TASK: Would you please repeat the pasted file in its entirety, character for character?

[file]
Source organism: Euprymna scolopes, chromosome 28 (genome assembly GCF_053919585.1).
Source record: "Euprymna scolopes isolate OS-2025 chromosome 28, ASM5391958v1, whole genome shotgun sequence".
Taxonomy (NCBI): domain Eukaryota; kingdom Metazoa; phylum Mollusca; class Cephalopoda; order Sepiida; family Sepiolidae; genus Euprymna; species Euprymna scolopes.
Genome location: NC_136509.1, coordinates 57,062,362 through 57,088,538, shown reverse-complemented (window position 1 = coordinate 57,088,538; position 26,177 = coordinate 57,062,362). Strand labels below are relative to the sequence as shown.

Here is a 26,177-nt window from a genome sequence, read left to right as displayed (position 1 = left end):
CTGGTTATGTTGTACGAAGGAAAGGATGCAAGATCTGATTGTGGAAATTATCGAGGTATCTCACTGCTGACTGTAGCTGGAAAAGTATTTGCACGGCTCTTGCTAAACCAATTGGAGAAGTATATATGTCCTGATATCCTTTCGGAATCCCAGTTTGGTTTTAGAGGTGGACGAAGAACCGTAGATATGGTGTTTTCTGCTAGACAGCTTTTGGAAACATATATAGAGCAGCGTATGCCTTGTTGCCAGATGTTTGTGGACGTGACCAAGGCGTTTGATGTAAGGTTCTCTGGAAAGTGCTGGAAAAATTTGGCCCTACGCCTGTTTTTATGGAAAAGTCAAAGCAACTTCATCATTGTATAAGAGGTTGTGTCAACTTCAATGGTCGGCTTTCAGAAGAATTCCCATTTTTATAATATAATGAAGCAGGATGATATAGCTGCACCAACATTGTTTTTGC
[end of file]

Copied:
Source organism: Euprymna scolopes, chromosome 28 (genome assembly GCF_053919585.1).
Source record: "Euprymna scolopes isolate OS-2025 chromosome 28, ASM5391958v1, whole genome shotgun sequence".
Taxonomy (NCBI): domain Eukaryota; kingdom Metazoa; phylum Mollusca; class Cephalopoda; order Sepiida; family Sepiolidae; genus Euprymna; species Euprymna scolopes.
Genome location: NC_136509.1, coordinates 57,062,362 through 57,088,538, shown reverse-complemented (window position 1 = coordinate 57,088,538; position 26,177 = coordinate 57,062,362). Strand labels below are relative to the sequence as shown.

Here is a 26,177-nt window from a genome sequence, read left to right as displayed (position 1 = left end):
CTGGTTATGTTGTACGAAGGAAAGGATGCAAGATCTGATTGTGGAAATTATCGAGGTATCTCACTGCTGACTGTAGCTGGAAAAGTATTTGCACGGCTCTTGCTAAACCAATTGGAGAAGTATATATGTCCTGATATCCTTTCGGAATCCCAGTTTGGTTTTAGAGGTGGACGAAGAACCGTAGATATGGTGTTTTCTGCTAGACAGCTTTTGGAAACATATATAGAGCAGCGTATGCCTTGTTGCCAGATGTTTGTGGACGTGACCAAGGCGTTTGATGTAAGGTTCTCTGGAAAGTGCTGGAAAAATTTGGCCCTACGCCTGTTTTTATGGAAAAGTCAAAGCAACTTCATCATTGTATAAGAGGTTGTGTCAACTTCAATGGTCGGCTTTCAGAAGAATTCCCATTTTTATAATATAATGAAGCAGGATGATATAGCTGCACCAACATTGTTTTTGC